A 20-year-old private moans. In Baghdad, he camped out in a bathroom of Saddam Hussein's palace, stacking his Chips Ahoy on the shelves above the gold-ingot faucets. Now he lies on a gurney with shrapnel in his belly, beneath a balloon that says, "You're the Best!" Upstairs on the orthopedics ward, the beds are already filled with recovering casualties from the war in Iraq. There are different battles being fought on Ward 57, more private struggles. It's not about victory, but coping. Not about war, but its aftermath.
The Washington Post 2003-07-21
On TV, the war was a rout, with infrared tanks rolling toward Baghdad on a desert soundstage. But the permanent realities unfold more quietly on Georgia Avenue NW, behind the black iron gates of the nation's largest military hospital.Here, the battle shifts from hot sand to polished hallways, and the broad ambitions of global security are replaced by the singular mission of saving a leg. Ward 57, the hospital's orthopedics wing, is the busiest. High-tech body armor spared lives but not necessarily limbs.
The Washington Post 2003-07-20
Q: Can you talk just a little bit about when and how this story began? Dana Priest: We got a tip from someone that neither one of us knew and went out to an initial meeting with this person. And the person had had contact with some families at Walter Reed, and those families had told the person about their story ... And then it evolved like really any kind of basic investigative stuff does. You create a net; the net grows. Those initial families put us on to other families and other families and soldiers along the way and eventually staff members and former staff members.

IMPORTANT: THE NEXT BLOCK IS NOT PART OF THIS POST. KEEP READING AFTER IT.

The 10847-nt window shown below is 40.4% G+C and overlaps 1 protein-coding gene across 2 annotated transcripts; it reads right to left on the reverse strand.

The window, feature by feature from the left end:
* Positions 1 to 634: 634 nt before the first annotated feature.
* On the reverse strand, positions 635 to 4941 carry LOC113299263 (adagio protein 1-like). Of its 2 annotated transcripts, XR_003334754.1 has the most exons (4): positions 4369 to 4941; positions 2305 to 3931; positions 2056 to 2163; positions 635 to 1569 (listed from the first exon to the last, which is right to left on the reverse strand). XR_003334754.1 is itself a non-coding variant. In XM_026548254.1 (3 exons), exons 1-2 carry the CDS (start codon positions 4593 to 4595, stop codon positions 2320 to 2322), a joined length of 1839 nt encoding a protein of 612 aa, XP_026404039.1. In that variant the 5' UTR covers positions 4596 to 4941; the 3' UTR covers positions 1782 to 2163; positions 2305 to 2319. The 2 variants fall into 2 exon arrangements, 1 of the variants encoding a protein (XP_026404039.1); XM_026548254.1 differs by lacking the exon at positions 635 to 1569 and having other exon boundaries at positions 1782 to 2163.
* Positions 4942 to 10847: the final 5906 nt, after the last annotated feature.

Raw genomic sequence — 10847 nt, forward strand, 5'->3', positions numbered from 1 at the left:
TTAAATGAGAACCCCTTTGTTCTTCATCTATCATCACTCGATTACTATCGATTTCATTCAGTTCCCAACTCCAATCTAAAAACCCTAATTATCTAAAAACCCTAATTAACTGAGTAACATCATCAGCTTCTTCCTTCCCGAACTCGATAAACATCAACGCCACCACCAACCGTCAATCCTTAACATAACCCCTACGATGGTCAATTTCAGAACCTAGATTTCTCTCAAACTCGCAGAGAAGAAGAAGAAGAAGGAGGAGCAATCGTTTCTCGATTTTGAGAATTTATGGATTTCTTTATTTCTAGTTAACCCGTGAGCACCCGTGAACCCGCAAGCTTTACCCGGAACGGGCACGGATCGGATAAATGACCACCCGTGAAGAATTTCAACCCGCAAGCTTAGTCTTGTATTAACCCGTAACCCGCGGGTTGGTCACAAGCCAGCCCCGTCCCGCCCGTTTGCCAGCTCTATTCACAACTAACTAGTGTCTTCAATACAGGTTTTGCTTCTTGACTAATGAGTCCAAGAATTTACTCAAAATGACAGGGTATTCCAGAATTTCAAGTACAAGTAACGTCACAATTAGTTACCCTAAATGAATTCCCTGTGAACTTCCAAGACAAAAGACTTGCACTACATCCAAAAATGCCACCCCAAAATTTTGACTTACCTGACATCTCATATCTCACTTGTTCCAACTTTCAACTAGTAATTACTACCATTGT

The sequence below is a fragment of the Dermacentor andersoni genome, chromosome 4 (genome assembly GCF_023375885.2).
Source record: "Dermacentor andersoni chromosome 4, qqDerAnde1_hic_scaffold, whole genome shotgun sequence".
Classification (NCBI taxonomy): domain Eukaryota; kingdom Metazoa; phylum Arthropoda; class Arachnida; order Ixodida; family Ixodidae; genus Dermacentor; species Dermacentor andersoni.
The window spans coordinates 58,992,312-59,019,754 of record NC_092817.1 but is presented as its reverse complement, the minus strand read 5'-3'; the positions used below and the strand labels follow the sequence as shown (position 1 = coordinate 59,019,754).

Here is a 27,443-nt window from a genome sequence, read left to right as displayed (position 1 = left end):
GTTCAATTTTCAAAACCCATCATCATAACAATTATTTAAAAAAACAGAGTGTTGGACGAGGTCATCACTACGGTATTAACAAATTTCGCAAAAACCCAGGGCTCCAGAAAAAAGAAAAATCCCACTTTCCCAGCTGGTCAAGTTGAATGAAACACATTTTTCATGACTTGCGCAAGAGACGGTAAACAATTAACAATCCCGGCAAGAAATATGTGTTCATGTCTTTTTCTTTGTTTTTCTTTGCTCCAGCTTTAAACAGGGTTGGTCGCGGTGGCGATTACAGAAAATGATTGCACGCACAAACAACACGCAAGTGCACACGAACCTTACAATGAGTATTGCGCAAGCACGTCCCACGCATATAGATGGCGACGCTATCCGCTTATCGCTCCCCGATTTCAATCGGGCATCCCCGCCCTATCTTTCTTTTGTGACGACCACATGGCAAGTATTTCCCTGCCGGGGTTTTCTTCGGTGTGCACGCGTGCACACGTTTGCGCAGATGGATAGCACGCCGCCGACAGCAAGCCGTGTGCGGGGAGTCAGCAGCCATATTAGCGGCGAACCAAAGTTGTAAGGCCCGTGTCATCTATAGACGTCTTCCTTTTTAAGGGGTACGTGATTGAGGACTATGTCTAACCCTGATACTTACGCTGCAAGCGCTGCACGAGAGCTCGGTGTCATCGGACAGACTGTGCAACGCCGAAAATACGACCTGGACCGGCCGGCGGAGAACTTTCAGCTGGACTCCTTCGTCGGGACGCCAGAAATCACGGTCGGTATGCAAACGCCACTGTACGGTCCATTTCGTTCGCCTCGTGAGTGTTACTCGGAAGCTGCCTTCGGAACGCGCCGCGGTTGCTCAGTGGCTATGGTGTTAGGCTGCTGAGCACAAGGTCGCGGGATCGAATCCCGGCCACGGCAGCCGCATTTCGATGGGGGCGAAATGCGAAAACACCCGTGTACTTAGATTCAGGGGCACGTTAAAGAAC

American Journalism Review 2007-01-04
". . . Col. Dan Baggio, the Army's chief of media relations, said Walter Reed's commander had already been thinking of briefing reporters on conditions at the medical center. But Baggio acknowledged that the timing was dictated by the upcoming Post stories, which ran Sunday and Monday and detailed inadequate care for wounded veterans.Priest, who reported the two-part series with Anne Hull, says she told an Army public affairs officer this week: 'How do you think this is going to affect our relationship? Do you think I'm going to be willing next time to give you that much time to respond, if you're going to turn around and tell my competitors?' . . ."
The Washington Post 2007-02-24
Spc. Wilson is not alone among Iraq veterans who have been misdiagnosed or waited for treatment for traumatic brain injury. Other soldiers interviewed at Walter Reed with apparent brain injuries say they too have been deeply frustrated by delays in getting adequately diagnosed and treated. The soldiers say doctors have caused them anguish by suggesting that their problems might stem from other causes, including mental illness or hereditary disease. According to interviews with military doctors and medical records obtained by Salon, brain-injury cases are overloading Walter Reed. As a result, a significant number of brain-injury patients are falling through the cracks from a lack of resources, know-how, and even blatant neglect.
Whether it is the lack of protective armor for troops in the field or, now, wounded troops paying for food, complaints from soldiers have shed an unflattering light on how the military bureaucracy takes care of its troops. And they have prompted accusations that the Pentagon is fighting the Iraq war on the cheap, no matter what the cost to soldiers. The meal charge policy "is an example of a much larger problem relating to the overall cost of the war. It is all an indication of extreme costs they are trying to make up on the backs of these men and women," said Steve Robinson, a retired Army Ranger and the executive director of the National Gulf War Resource Center.